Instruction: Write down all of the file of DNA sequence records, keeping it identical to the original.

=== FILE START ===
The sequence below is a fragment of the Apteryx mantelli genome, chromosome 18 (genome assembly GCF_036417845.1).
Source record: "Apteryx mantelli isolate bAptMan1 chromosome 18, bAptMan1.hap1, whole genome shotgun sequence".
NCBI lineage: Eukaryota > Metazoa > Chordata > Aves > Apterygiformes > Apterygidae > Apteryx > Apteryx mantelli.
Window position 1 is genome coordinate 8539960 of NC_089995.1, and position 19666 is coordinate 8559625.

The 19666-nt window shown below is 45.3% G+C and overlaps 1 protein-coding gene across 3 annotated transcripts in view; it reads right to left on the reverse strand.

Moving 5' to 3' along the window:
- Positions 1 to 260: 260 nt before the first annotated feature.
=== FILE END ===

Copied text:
The sequence below is a fragment of the Apteryx mantelli genome, chromosome 18 (genome assembly GCF_036417845.1).
Source record: "Apteryx mantelli isolate bAptMan1 chromosome 18, bAptMan1.hap1, whole genome shotgun sequence".
NCBI lineage: Eukaryota > Metazoa > Chordata > Aves > Apterygiformes > Apterygidae > Apteryx > Apteryx mantelli.
Window position 1 is genome coordinate 8539960 of NC_089995.1, and position 19666 is coordinate 8559625.

The 19666-nt window shown below is 45.3% G+C and overlaps 1 protein-coding gene across 3 annotated transcripts in view; it reads right to left on the reverse strand.

Moving 5' to 3' along the window:
- Positions 1 to 260: 260 nt before the first annotated feature.